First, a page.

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Neonatal supplementation of processed supernatant from Lactobacillus rhamnosus GG improves allergic airway inflammation in mice later in life

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Author: Harb, H. · Tol, E.A.F. van · Heine, H. · Braaksma, M. · Gross, G. · Overkamp, K. · Hennen, M. · Alrifai, M. · Conrad, M.L. · Renz, H. · Garn, H.
Type:article
Date:2013
Source:Clinical and Experimental Allergy, 3, 43, 353-364
Identifier: 471481
doi: doi:10.1111/cea.12047
Keywords: Biology · Asthma · LGG · Neonatal Animal Model · Prevention · Soluble Factors · Interleukin 10 · Probiotic Agent · Tumor Necrosis Factor Alpha · Allergic Airway Inflammation · Animal Cell · Animal Experiment · Article · Controlled Study · Cytokine Production · female · Helper Cell · Immunomodulation · In Vitro Study · In Vivo Study · Lactobacillus Rhamnosus · macrophage · Mouse · Newborn · Nonhuman · Biomedical Innovation · Healthy Living · Life · MSB - Microbiology and Systems Biology · EELS - Earth, Environmental and Life Sciences

Abstract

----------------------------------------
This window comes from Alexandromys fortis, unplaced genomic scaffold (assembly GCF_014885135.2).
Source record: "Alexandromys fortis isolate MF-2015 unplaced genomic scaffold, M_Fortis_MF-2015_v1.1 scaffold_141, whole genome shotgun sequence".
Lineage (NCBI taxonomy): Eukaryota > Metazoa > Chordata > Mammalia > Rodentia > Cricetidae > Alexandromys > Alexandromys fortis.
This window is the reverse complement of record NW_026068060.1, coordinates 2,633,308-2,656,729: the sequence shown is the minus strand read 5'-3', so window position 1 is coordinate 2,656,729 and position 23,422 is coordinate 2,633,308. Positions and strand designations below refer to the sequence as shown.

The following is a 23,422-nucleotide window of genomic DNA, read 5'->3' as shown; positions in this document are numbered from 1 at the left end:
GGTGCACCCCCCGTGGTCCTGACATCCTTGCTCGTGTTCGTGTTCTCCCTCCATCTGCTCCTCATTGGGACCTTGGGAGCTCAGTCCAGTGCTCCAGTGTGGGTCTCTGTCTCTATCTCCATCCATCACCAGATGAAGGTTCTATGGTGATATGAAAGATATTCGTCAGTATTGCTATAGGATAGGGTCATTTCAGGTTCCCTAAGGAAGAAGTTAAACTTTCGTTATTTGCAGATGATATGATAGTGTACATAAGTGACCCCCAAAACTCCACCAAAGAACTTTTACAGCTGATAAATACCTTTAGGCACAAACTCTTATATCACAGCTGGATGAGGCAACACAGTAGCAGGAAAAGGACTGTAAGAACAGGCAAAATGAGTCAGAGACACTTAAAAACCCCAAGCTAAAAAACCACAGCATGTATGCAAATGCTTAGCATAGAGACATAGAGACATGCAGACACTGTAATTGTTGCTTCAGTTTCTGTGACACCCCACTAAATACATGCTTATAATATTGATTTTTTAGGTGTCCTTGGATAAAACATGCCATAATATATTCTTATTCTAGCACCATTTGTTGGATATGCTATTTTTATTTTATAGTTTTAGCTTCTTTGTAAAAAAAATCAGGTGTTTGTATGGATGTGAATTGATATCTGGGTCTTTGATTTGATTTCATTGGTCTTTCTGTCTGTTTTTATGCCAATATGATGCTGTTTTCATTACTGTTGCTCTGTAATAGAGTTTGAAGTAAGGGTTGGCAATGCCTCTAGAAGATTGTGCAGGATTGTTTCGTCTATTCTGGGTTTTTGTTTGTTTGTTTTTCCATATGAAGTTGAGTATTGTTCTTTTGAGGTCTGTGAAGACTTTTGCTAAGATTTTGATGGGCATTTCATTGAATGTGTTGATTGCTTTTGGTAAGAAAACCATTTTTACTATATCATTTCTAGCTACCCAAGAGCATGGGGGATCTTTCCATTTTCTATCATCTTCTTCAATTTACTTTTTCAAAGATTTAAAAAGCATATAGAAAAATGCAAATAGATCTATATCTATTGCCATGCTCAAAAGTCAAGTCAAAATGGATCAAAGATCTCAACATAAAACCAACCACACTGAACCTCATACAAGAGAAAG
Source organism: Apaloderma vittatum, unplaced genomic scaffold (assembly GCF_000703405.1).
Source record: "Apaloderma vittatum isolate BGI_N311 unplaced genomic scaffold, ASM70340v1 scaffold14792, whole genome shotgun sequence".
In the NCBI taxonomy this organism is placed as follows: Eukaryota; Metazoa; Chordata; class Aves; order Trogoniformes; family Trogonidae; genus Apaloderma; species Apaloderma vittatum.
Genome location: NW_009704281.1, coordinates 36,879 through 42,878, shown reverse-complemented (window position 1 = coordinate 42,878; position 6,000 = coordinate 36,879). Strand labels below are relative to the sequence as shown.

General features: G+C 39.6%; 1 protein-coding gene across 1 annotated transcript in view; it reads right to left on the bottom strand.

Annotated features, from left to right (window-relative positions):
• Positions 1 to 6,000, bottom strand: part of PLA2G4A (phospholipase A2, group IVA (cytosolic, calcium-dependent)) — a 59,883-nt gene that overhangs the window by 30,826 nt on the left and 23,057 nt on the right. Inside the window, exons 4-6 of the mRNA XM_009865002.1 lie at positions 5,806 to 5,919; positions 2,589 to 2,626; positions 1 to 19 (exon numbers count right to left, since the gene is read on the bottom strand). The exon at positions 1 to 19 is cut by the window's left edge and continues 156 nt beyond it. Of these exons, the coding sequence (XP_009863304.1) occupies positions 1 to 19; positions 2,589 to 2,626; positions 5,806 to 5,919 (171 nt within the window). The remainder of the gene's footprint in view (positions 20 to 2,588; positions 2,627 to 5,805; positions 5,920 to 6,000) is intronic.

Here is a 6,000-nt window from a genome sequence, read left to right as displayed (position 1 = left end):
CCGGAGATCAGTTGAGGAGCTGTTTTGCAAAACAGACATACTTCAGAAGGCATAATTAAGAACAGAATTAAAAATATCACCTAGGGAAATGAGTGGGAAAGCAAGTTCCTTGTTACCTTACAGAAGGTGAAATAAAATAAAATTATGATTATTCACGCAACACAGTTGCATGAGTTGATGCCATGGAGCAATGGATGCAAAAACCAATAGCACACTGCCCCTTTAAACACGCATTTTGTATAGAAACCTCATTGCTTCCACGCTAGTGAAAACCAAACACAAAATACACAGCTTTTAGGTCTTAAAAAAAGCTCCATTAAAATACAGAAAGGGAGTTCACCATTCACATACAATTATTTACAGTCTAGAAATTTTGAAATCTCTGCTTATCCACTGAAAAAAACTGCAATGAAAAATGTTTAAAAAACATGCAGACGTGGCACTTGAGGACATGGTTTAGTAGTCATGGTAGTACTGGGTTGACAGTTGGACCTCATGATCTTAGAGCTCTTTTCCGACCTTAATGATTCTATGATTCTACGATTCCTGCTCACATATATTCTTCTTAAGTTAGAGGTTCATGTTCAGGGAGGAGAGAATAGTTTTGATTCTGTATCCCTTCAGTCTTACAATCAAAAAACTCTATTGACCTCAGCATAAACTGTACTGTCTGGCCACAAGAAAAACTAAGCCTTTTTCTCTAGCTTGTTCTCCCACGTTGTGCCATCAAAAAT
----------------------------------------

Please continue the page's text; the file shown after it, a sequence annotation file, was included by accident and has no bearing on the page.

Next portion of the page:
Background: Oral supplementation with probiotic bacteria can protect against the development of allergic and inflammatory diseases. Objective: The aim of this study was to investigate potential immunomodulatory and allergy-protective effects of processed Lactobacillus rhamnosus GG (LGG)-derived supernatants early in life in neonatal mice. Methods: In vitro, RAW264.7 mouse macrophages were stimulated with viable LGG, LGG-derived supernatants, prepared from different growth phases, and different size fractions thereof, and pro- and anti-inflammatory cytokine production was analysed. Supernatant fractions were also treated with protease, DNAse or carbohydrate-digesting enzymes to define the nature of immunomodulatory components. In vivo, neonatal Balb/c mice were orally supplemented with differentially processed LGG supernatants. Starting at 4 weeks of age, a protocol of ovalbumin-induced acute allergic airway inflammation was applied and protective effects of processed LGG supernatants were assessed. Results: Incubation of RAW264.7 cells with LGG-derived supernatants significantly increased TNFα and IL-10 production. These effects were not restricted to a particular molecular size fraction. Treatment with protease, but not with DNAse or carbohydrate-digesting enzymes, completely abolished the immunomodulatory activities. Incubation of TLR/NOD-transfected cells with LGG-derived supernatants revealed that recognition and signalling of bioactive components is mediated by TLR2 and NOD2. In vivo supplementation of newborn mice with processed LGG-derived supernatants resulted in pronounced protective effects on the allergic inflammatory response as reflected by reduced eosinophil numbers, modified T helper cell cytokine production, significantly less lung inflammation and reduced goblet cell numbers in comparison with sham-treated controls. Conclusion: LGG-derived supernatants exert immunomodulatory activities, and neonatal administration of specifically processed supernatants may provide an alternative to viable probiotics in reducing allergic inflammatory responses. © 2012 Blackwell Publishing Ltd.